You can begin to separate the NAP information for each location and ensure its consistency in your GMP profile. Google’s bulk location management tool allows you to include up to 10 separate location listings. You must first create a business account (sometimes referred to as a location group). Then you will need to create a spreadsheet with all of your locations and the NAP information specific to each. That spreadsheet is uploaded into your business account. The next step is bulk verification. This requires submitting a form with information about you and your business. Your locations will not appear in Search, Maps, and other Google properties until verification is complete.

Service area business (SAB) with a physical location –  Google defines a service area business as  A business that visits or delivers to customers directly but doesn’t serve customers at their business address.” For a SAB with a physical office, you will include your business name, service area, and phone number on your location page. With multiple service areas, creating a location page for each service area is beneficial. You should only make your physical address visible if your office is staffed during business hours. Be sure to include your business name and phone number as crawlable text.

Service area business without a physical location – If your SAB doesn’t have a physical office or is in your home, your location pages should include your business name, service areas, and phone number. You will need to use the registered address of your business on your GMP listing and hide it from users. Unfortunately, for SABs with multiple locations, the bulk verification feature can’t be used. These are listed as additional information within the same GMP listing.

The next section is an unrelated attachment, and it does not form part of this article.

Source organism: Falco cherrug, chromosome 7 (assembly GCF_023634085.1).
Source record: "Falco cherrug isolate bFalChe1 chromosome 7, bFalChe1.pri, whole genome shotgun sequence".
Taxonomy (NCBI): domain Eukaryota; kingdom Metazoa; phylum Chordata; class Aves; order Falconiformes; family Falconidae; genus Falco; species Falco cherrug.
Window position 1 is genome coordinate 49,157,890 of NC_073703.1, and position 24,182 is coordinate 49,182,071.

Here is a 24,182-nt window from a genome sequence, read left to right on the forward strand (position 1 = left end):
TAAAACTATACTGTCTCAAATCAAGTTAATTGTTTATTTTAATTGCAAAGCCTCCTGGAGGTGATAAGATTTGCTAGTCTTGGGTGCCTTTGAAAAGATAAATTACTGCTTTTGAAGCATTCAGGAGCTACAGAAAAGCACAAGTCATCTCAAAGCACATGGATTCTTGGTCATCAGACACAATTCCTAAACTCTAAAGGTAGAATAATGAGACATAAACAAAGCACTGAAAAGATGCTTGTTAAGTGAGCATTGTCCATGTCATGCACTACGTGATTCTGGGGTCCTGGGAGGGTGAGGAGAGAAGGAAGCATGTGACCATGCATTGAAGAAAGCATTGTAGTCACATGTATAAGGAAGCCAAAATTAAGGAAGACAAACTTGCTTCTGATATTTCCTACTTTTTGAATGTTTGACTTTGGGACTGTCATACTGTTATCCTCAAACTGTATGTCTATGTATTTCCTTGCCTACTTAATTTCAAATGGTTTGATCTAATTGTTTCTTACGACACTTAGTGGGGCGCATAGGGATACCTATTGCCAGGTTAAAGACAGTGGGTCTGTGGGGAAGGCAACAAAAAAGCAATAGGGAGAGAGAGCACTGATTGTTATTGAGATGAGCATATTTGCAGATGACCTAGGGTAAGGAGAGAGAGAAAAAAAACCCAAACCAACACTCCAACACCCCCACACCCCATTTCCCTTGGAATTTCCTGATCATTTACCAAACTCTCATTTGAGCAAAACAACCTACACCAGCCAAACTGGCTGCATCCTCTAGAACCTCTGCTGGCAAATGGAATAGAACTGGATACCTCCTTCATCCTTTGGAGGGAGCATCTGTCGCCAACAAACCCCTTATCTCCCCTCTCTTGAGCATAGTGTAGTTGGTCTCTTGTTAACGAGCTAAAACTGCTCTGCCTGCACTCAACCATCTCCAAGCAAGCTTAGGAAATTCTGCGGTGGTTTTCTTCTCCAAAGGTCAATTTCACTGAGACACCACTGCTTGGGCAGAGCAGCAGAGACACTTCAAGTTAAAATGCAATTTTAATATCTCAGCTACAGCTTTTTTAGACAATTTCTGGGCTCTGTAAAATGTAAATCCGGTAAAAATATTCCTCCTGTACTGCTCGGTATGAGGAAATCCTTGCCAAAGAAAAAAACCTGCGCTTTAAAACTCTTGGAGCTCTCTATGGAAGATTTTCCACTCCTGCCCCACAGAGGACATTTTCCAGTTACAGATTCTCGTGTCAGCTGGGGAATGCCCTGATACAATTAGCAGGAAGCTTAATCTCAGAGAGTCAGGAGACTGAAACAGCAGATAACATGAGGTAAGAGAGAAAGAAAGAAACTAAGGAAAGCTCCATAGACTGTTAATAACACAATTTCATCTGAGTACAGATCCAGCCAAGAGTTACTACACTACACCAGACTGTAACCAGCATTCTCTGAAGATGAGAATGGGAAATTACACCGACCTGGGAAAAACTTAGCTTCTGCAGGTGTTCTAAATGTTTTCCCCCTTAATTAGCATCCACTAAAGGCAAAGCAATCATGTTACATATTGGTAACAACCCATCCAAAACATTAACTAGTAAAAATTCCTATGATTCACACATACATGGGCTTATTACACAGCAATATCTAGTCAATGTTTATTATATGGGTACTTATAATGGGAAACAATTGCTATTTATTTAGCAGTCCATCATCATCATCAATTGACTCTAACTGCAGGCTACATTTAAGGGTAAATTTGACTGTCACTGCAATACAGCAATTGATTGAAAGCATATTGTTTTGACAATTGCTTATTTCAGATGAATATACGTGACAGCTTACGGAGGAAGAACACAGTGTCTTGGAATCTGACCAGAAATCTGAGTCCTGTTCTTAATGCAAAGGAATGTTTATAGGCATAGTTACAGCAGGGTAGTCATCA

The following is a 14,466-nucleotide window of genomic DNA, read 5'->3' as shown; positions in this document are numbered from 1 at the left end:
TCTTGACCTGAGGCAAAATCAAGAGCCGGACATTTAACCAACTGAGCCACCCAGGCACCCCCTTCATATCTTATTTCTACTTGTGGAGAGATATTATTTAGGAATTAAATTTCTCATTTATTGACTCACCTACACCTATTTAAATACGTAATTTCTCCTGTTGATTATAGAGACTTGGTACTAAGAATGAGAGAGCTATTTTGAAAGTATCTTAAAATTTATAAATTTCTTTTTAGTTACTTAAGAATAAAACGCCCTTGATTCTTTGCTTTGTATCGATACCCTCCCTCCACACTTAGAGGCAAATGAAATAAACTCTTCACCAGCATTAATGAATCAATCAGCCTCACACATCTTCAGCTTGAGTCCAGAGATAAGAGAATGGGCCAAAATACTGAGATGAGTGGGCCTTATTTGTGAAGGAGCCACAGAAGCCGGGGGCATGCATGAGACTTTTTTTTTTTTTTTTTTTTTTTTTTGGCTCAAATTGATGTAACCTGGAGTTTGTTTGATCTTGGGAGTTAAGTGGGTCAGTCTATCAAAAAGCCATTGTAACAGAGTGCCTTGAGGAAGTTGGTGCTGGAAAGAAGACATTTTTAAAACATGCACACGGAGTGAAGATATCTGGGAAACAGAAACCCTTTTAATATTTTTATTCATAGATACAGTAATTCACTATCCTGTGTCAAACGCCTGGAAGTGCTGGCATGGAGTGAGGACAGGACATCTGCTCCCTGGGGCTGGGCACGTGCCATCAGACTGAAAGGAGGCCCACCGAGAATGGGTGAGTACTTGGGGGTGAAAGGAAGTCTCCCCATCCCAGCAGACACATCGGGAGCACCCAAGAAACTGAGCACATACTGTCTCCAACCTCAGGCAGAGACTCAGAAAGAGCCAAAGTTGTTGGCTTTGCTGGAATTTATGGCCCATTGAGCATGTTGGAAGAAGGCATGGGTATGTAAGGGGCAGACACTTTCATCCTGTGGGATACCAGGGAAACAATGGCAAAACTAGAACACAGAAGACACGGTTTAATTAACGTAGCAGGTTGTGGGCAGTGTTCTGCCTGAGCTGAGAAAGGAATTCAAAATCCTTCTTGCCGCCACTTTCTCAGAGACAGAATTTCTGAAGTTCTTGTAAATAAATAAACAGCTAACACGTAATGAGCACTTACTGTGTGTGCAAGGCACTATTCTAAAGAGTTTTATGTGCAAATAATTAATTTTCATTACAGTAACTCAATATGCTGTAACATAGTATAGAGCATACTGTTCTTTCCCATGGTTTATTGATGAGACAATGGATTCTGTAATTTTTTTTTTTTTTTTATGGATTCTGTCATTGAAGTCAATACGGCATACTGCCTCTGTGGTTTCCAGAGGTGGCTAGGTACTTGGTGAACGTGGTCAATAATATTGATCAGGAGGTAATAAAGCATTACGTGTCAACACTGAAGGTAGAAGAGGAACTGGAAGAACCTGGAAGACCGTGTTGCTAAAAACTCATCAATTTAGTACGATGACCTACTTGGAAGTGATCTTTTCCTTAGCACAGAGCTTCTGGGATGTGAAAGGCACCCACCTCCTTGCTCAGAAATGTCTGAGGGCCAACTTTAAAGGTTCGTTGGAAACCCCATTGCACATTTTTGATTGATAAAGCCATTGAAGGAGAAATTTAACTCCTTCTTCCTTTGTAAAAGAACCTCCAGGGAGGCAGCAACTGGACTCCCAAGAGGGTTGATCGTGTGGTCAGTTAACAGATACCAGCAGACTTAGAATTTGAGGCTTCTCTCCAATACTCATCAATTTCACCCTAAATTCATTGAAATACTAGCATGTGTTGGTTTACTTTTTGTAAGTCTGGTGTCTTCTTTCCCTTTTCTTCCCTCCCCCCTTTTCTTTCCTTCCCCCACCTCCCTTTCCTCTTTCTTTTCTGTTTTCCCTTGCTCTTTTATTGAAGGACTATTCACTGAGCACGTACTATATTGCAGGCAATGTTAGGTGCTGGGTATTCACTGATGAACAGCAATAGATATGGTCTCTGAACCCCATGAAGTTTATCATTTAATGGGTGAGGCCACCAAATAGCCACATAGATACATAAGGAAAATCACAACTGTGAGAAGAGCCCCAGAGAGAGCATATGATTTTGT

location pages for SEO✓ Include Location-Based Keywords

Your location pages, just like the other pages on your website, need to include the proper keyword or phrase. A unique, location-specific keyword should be used in the title, H1 heading, meta description, and URL of each page. This will allow Google and other search engines to clearly identify your location or service area. 

SABs with a physical office should use the city where it is located as their keyword or part of their key phrase and highlight their service areas on their location page. Or they can create an individual page for each service location using the location as the keyword. Those without a physical office should include service area-specific keywords for each location page.  

✓ Create Unique Location-Based Content

Whether you have a single location page or multiple location pages, the keyword chosen for each should be used throughout the page content. We aren’t suggesting that you keyword stuff your location pages, but include the keyword naturally wherever possible. It can also be beneficial to mention nearby landmarks. However, you want to use landmarks that may be relevant to your targeted audience.

For example, we recently worked with a biomedical equipment company. They wanted to expand beyond their current service areas to include the continental United States. We created location pages for all 48 states, with most of them mentioning one or more of the prominent medical facilities in that state. This made their location pages more effective and have them showing up on page one for locations across the country.